Nyogtha, Volume II, issue XXX

#16. The 7th Guest
Publisher: Virgin Interactive
Developer: Trilobyte
Systems Released On: DOS, MAC, Phillips CD-I
Release Date: October 30th, 1993

For quite some time, The 7th Guest was the best selling PC game of all time. It’s no wonder really. Trilobyte and Virgin gave us not only one of the first CD-ROM games, but also one that turned out to be YEARS ahead of what any other developer would be doing with the technology. It also combined graphics that not only featured pre-rendered backgrounds that were simply gorgeous in its day (and still hold up well in this modern era), but it also combined the computer generated graphics with actual SVGA/VESA video (representing the ghosts that haunted Stauf’s mansion) that interacted seamlessly with their surroundings. This technical achievement, which carried over onto a whopping TWO CD-ROM’s was able to inspire millions of people across the world to pick up the game, and also shed their old floppy disc drives for a CD-ROM one. Many people point to 7th Guest as the zeitgeist that led us to eschew an older but more comfortable form of technology for a new, untested, but potentially superior one. Those people would have a hard time finding anyone to really argue against them.

The 7th Guest has a wonderful classical style ghost story to it. The plot revolves around the machinations of one Henry Stauf. Always a ne’er do well, Henry had a “vision” and found he had the unrivaled talent to make toys of the highest quality. He became rich as every child put Stauf’s toys on their “nag parents until they give me one” list. However, as Stauf’s fortune’s grew, children who had his crafts would grow sickly and die. People began to whisper and rumour spread that the sickness and the toys were somehow related.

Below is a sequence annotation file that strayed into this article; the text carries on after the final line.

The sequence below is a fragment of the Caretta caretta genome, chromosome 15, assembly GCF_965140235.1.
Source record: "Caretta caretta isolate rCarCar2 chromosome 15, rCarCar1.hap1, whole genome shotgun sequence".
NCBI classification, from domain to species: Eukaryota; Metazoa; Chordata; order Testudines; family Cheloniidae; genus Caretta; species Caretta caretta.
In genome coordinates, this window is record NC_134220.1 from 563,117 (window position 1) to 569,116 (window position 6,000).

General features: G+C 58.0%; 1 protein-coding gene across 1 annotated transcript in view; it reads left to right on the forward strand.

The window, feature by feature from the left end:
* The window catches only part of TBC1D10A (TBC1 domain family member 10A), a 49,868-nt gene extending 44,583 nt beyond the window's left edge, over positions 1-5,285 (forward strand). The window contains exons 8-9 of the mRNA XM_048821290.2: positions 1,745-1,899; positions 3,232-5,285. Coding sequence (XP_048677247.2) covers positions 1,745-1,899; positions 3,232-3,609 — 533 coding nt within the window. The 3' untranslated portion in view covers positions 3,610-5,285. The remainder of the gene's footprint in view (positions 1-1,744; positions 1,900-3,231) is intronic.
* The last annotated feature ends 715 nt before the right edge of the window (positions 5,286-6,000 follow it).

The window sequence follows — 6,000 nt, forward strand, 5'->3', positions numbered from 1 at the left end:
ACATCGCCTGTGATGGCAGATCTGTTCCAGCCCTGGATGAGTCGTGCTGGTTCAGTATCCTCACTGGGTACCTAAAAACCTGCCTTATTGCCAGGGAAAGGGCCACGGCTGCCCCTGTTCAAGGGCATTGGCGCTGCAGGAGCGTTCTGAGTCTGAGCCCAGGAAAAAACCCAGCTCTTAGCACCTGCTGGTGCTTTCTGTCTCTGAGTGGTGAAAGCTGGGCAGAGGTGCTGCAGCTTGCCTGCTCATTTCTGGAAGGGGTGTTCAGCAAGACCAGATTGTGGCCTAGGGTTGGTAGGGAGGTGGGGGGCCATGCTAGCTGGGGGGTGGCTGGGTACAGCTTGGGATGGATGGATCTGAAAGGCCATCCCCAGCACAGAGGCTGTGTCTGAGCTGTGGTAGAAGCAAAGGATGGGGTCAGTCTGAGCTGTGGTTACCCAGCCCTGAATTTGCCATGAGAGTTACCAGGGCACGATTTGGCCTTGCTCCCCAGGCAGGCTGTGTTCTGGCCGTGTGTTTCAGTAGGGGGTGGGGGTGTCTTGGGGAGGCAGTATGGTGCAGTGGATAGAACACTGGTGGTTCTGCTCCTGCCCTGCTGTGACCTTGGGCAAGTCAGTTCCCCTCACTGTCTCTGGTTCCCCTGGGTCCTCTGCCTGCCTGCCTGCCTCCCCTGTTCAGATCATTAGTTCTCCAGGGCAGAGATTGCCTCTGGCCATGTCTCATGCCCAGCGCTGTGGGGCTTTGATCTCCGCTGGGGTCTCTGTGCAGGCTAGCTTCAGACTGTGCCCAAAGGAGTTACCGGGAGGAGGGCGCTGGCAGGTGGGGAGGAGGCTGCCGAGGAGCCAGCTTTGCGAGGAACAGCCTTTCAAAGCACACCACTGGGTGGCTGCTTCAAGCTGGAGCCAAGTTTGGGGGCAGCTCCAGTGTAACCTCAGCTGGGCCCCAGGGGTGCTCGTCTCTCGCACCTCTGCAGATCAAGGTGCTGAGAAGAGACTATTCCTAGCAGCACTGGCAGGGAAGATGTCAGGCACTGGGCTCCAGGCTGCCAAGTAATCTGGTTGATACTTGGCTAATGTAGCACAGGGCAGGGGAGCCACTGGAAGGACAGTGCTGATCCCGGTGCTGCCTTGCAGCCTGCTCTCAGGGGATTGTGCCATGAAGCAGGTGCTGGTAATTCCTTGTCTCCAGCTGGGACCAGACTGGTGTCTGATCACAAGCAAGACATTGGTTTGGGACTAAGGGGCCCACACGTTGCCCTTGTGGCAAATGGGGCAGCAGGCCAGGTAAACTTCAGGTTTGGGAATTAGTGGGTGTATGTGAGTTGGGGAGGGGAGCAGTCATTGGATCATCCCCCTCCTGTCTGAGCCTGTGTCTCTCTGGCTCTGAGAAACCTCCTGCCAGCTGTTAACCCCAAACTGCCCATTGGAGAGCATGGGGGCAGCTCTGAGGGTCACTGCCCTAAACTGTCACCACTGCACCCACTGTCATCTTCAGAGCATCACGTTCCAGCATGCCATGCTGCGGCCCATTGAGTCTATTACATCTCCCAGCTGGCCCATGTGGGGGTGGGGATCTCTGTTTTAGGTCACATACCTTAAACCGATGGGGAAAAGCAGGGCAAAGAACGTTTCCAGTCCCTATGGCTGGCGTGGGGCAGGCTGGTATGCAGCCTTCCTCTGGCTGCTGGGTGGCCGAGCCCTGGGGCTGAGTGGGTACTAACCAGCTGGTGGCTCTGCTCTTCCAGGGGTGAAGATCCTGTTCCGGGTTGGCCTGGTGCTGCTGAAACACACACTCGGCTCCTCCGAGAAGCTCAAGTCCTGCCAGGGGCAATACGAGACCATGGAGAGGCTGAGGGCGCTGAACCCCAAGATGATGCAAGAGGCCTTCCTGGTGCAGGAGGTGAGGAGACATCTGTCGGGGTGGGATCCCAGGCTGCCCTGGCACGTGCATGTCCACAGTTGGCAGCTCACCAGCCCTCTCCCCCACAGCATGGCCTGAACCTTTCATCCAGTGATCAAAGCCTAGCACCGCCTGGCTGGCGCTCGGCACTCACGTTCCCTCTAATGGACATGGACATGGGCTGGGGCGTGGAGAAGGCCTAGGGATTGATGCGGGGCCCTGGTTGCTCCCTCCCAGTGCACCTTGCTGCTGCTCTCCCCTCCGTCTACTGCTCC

The rumours only grew when Stauf spent most of his fortune having a ghoulish mansion built on a craggy precipice. One night, Stauf invited six people to his mansion for a party. They came, along with one uninvited guest, and none were ever seen again. People of the nearby towns believe that Stauf killed them all, and then in turn slew himself. No one dares set foot into Stauf’s mansion, for fear that something unholy and/or inhumane lurks in the bowels of the domicile. No one except you…

In The 7th Guest, you play as EGO, a man who has no memory of who he is or how he managed to end up staring up at the gates of Stauf Manor. You only know that you must proceed into the house, for something you cannot resist is beckoning you to enter.

The 7th Guest involves you playing the role of ego from a first person perspective. For the entirety of the game you will be solving puzzles in typical adventure game format. Again, The 7th Guest was YEARS ahead of its time in terms of puzzles and interaction with the players. The puzzles were in such a way that anyone could enjoy them, even with the varying degrees of difficulty. The one puzzle most people found troublesome in the game was actually the one I found easiest. It’s the Microscope puzzle. Old time gamers and big retro fans will find the Microscope puzzle easy as well, as it’s actually the puzzle game Spot for the NES! Spot was a one-time 7UP mascot by the way.

The music of TSG is simply incredible. It was done by The Fat Man, and you can actually listen to tracks from the game and purchase the soundtrack at their website. The music for The 7th Guest still remains one of my favorite video game scores of all time. I’m just glad the CD lacks the creepy children.